A billboard about language and intolerance
America is a nation composed of immigrants, the fairly recent descendants of immigrants, native peoples and the descendants of slaves. Unlike regions of the world where majorities may descend from those who resided nearby for hundreds of years, the circumstance simply is not possible given the founding of the United States a mere 241 years ago. Americans who crave a sense of national pride can celebrate the difficult lives of courageous predecessors who either risked everything to escape threats of war, violence, economic hardship, famine, political repression or religious persecution or who emerged strong from the worst possible oppressions to collectively build the freedoms we enjoy today.
However, today we live in a peculiar time. Fortunately, the loudest voices do not represent the majority well. I believe that most Americans understand our history of immigration, therefore recognizing inaccuracy, hypocrisy and cowardly isolationism in inflammatory rhetoric that would demonize communities of new residents. We know that America’s fundamental principles include life, liberty, pursuit of happiness and equality. Yet economic struggles, political uncertainty and steady news of global violence leave us all feeling vulnerable and fearful. Psychology shows that in fear we are at our worst. We can each give in to the worst of our impulses or commit to the best of our values.
Waves of nationalism, xenophobia and linguistic intolerance have consistently followed times of national distress and, in turn, have often caused them. Nationalist sentiments across Europe contributed to the outbreak of World War I. In the United States during World War II, thousands of Americans were stripped of their freedoms and interned based on race. The wars led to public schools in German-American communities being forbidden to continue offering German language or bilingual curriculum. During the Depression, systematic targeting of Mexican ethnic communities forced the legally sanctioned “repatriation” to Mexico of up to 2 million residents, well over half of them American-born citizens.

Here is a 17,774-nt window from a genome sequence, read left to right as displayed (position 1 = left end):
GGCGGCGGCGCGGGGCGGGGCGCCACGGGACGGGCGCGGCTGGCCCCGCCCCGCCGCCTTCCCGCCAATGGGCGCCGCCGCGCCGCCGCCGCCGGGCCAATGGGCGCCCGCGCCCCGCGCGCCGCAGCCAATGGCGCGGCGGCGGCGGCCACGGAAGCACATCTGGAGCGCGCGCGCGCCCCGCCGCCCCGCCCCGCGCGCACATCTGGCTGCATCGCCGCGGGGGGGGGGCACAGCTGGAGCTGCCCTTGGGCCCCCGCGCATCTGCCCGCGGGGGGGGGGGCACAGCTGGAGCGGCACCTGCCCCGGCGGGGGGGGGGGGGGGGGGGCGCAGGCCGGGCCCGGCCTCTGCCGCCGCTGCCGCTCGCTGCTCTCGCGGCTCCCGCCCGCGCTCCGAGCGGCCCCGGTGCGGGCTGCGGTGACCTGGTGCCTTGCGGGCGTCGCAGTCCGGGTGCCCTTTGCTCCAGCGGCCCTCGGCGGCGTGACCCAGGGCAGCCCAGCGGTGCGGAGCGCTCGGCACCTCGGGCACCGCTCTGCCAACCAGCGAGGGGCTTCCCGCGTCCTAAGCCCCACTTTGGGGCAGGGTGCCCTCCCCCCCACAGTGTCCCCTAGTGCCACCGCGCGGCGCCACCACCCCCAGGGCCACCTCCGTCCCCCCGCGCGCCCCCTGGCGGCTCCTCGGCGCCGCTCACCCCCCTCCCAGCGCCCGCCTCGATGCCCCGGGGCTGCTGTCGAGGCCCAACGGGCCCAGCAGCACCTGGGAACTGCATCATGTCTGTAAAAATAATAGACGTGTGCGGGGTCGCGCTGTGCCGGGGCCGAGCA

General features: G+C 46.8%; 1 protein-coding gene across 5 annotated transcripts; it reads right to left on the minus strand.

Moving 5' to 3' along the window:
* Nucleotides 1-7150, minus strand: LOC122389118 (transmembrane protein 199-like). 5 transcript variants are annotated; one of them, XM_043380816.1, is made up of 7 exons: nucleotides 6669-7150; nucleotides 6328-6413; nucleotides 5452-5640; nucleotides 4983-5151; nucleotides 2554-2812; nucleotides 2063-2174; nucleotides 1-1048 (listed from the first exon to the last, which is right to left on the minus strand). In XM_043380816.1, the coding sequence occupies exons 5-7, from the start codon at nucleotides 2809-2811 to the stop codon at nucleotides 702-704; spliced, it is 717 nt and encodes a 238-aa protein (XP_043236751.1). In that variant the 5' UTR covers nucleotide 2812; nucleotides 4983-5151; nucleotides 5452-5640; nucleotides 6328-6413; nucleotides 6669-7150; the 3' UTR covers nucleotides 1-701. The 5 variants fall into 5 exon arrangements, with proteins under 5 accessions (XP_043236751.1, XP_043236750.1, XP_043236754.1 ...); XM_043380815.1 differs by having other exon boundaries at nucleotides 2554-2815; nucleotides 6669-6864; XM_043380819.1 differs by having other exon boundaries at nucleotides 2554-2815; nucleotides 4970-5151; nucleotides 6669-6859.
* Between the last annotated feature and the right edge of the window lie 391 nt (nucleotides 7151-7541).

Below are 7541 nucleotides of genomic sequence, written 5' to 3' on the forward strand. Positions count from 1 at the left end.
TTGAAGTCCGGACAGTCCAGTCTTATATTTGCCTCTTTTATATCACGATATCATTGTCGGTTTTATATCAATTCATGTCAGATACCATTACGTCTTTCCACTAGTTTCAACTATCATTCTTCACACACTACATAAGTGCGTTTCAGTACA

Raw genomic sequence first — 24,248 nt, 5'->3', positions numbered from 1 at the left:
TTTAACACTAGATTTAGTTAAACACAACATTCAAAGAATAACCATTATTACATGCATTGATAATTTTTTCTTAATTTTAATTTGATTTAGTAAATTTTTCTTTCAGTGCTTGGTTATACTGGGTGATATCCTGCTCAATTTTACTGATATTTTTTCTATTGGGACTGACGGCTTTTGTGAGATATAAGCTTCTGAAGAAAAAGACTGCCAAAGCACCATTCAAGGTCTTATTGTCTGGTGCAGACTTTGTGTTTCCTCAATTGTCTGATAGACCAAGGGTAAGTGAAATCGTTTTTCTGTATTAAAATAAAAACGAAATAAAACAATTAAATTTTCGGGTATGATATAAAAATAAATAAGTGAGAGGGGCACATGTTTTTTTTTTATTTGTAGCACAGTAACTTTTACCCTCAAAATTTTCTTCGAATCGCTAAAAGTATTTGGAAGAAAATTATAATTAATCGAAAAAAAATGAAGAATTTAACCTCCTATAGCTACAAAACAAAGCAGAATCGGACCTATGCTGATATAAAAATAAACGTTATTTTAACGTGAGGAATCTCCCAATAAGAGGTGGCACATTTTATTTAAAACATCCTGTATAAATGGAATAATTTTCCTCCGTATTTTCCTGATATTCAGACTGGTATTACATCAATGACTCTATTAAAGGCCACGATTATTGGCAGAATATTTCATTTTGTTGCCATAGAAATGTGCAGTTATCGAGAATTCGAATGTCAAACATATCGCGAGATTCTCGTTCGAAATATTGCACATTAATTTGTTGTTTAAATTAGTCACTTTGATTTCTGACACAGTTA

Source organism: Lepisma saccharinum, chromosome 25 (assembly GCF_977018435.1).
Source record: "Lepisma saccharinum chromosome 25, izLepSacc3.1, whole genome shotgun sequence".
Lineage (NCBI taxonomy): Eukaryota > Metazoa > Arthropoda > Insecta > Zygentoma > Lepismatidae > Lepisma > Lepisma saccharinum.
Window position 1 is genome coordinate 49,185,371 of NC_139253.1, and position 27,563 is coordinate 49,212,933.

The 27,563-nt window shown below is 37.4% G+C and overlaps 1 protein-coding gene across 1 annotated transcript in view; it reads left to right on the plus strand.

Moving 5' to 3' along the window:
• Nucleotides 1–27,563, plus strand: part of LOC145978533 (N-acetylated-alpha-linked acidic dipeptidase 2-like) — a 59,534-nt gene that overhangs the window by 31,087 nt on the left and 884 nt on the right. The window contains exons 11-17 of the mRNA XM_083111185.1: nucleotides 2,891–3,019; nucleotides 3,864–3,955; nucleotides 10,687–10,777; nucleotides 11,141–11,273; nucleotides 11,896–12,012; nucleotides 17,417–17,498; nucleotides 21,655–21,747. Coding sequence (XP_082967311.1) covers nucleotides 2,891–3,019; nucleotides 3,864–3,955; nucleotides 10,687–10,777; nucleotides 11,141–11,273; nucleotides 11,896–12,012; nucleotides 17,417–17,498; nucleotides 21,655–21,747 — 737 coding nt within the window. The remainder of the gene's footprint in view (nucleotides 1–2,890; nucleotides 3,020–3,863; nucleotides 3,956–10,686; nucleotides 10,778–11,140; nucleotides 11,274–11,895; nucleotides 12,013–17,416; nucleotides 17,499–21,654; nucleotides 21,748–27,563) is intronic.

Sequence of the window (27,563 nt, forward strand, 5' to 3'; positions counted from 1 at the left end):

Today, U.S. residents of various backgrounds are experiencing a surge in hate crimes. Violence, threats and vandalism are merely the tip of an iceberg. The actually visible crimes rely on more subtle support in the forms of a range of hostile attitudes, exclusive informal policies, rejecting behaviors and dishonest claims about the danger or undesirability of certain groups.
Thus I arrive at the purpose for sharing my concerns. Recently spotted in Springfield on MacArthur Avenue: A huge billboard displaying an attractive woman freshly polished by a salon grooming, flanked by the advertised Gulden’s Nail Spa of Wabash Avenue and their promise that, “WE SPEAK TO YOU, NOT ABOUT YOU.”
I am not certain that men in general will understand the reference, but most salon patrons know the experience of listening to cross-colleague conversations in Vietnamese interspersed with one’s own English conversation with her manicurist or pedicurist. Nails Magazine reported 2013 statistics showing that 48 percent of professionals in the U.S. nail industry are Vietnamese American. Therefore, many U.S. nail salon owners and technicians are bilingual, speaking their primary language as well as emerging or intermediate/advanced English.
As a Caucasian American woman, I have heard monolingual women like me joke mostly good-naturedly in mock paranoia, “I hope they aren’t saying nasty things about me!” But the idea comes from a place of truth about our reactions to Other peoples and unfamiliar languages. Whereas discomfort with unknown Others is an aspect of human nature we all must overcome to live in a just and peaceful society, Americans in particular have a counterproductive pride in our linguistic low-achievement and a history of enforcing it. Related to old, deep cognitive iconography about America as a white, English-speaking nation, policymakers continually insist on supporting our single-language abilities at the expense of the overwhelming amount of research-supported benefits of multiple language use for individuals and nations. The least gracious of white, English-only Americans try to socially enforce the status as well. Of course our bilingual neighbors aren’t speaking about us. They are using the most accessible and fluent means of communicating thoughts and feelings.
Gulden’s Nail Spa and its “We Speak to You, Not about You” is discreet, sophisticated bullying. It is ugly and exclusionary, and at the saddest possible time – a time when we all know the power with which xenophobic ideas can take hold and a time when some will provoke them deliberately for personal gain.
Sarah Eccles has a master’s degree in Teaching English as a Second Language and is adjunct faculty at University of Illinois Springfield.